“But I heal muscle, which sits on top of and around bones, which is almost the same thing,” she said. “It’s all in the way you look at it, Michael.”
For someone so strict about everything else like vegan taco Tuesdays and wet suits in descending order, she was pretty easy-going about the facts. They got bigger every time she told a story. Whales of stories. Whales, everywhere.
Mom stood by me and stared at the sea. We were in front of our house just like everyone else, watching, mesmerized. A fleet of whales rose up and out of the ocean, eyes bulging, mouths closed. Serene. Massive. Advancing. According to prophecy, which was what Mom called it, the whales had been coming out of the sea and into the houses every two hundred years since the beginning of time.
“If you weren’t here, how do you know that?” I asked once, curious. I was always curious. “Did you read it somewhere?”
She smiled and smoothed my hair.
“That’s a good question,” she said. “But I didn’t read it, it was given to me. I was born knowing it.”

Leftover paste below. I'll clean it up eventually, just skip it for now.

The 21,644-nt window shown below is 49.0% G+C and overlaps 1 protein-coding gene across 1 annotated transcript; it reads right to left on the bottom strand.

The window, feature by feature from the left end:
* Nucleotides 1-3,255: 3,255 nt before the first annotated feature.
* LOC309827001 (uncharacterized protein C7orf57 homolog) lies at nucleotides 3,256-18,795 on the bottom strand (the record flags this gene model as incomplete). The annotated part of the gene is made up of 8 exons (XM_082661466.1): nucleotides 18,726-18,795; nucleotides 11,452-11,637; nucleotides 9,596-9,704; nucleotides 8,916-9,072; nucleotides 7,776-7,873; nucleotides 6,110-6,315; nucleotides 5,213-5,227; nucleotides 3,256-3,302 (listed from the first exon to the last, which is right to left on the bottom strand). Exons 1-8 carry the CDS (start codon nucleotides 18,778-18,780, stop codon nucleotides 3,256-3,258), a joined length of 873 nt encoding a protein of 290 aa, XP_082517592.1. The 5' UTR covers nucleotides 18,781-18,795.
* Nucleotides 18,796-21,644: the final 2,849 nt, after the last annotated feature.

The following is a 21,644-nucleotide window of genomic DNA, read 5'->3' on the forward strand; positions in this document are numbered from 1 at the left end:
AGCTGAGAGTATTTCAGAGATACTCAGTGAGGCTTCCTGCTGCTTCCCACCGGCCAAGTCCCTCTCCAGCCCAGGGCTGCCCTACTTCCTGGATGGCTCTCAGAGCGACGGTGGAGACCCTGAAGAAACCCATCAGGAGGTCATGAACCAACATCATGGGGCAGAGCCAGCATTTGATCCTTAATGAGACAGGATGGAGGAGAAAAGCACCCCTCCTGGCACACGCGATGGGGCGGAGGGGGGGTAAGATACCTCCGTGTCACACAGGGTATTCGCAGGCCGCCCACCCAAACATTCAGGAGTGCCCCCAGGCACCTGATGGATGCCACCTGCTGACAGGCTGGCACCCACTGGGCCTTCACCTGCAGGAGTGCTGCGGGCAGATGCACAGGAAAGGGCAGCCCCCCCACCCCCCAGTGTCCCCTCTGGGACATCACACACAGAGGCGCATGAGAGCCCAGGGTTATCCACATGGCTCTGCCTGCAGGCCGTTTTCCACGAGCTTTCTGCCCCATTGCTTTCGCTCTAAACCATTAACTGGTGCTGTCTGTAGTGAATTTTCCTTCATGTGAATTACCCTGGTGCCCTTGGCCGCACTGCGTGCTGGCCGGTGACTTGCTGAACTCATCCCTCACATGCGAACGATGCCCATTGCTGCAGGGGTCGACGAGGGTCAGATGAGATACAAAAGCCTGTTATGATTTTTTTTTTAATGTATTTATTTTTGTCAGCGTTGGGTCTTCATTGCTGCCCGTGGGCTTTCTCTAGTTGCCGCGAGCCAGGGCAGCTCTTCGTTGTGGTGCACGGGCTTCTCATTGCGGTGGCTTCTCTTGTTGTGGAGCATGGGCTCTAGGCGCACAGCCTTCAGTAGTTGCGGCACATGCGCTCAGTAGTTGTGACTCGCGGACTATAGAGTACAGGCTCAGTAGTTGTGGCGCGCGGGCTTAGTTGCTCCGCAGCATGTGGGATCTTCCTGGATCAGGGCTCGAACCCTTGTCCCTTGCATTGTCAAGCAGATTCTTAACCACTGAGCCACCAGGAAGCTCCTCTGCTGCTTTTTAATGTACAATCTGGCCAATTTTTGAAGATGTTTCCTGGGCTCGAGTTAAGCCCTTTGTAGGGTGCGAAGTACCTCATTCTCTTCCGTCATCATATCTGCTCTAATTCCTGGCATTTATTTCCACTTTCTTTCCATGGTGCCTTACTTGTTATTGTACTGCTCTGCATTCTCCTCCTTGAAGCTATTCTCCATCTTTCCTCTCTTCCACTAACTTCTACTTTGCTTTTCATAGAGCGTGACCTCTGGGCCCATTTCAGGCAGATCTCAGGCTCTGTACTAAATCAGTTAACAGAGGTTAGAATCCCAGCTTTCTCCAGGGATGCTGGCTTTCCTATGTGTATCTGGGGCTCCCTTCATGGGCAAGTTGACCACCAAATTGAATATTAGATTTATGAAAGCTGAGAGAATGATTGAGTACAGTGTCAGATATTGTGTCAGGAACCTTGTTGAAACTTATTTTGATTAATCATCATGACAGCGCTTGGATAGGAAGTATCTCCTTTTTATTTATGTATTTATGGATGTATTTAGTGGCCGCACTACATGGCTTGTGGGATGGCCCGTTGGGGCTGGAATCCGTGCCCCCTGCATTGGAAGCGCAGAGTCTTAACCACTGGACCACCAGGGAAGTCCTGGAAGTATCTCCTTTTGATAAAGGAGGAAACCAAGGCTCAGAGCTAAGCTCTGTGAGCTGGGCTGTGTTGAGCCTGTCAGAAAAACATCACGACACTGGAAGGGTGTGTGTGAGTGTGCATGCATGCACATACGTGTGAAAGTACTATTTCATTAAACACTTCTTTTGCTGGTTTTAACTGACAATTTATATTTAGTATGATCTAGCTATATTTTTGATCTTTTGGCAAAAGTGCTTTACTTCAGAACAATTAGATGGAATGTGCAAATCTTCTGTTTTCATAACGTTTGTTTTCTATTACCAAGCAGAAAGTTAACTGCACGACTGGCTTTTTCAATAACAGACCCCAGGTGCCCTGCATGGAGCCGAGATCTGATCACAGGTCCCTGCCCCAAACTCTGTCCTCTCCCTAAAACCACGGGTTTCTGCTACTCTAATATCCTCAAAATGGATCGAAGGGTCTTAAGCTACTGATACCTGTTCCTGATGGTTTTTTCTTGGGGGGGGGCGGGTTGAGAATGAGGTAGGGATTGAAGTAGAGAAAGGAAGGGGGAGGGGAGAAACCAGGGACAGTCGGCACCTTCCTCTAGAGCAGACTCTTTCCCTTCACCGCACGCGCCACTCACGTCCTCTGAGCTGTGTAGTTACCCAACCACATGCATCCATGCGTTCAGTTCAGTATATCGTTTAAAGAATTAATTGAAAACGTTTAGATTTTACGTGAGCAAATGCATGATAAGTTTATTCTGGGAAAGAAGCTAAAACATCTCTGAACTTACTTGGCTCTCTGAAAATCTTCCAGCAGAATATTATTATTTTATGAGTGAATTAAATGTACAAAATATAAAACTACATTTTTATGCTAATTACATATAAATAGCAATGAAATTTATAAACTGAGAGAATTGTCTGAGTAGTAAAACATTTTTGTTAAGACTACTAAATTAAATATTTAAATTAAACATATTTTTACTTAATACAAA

I wasn’t sure what I was born knowing, other than the fact that before I was here, there were two suits on hooks instead of three. She’d been preparing for this forever. Gus came and stood beside us, holding a paddle. His grey beard blew in the wind.
“I can’t believe it,” he said. “The Great Switch. People are going to want some answers, Laura. Around here, you’re kind of the expert on this.”
“I know, Gus, I know,” she said, looking around. Other people were outside their houses, too, some staring at Mom, some watching the whales. “We have to experience this moment, that’s all I can say. It may not happen again for another two hundred years.”
“Whales are slow, I guess,” I said, not realizing I’d said it out loud. She looked at me.
“Michael,” she said, gently. “It’s time to get your father.”
I ran back to my house, skipping steps. Unlike Mom, Dad wasn’t plugged into some universal thing. He probably had on his headphones and had no idea what was happening even though the ground started shaking like an earthquake – only it was a whale-quake.
“Dad!” I yelled down the stairs as I ran past wet suits hanging on the wall, wet suits that would soon be hanging on us. “Dad, it’s happening!”
He was hunched over his computer, black headphones over his ears, making electronic music using whale sounds captured by microphones that he dropped into the sea. I walked up behind him and pulled his headphones off one ear.
“Dad,” I whispered. “It’s happening.”
He hopped up from his chair and his headphones fell, swinging.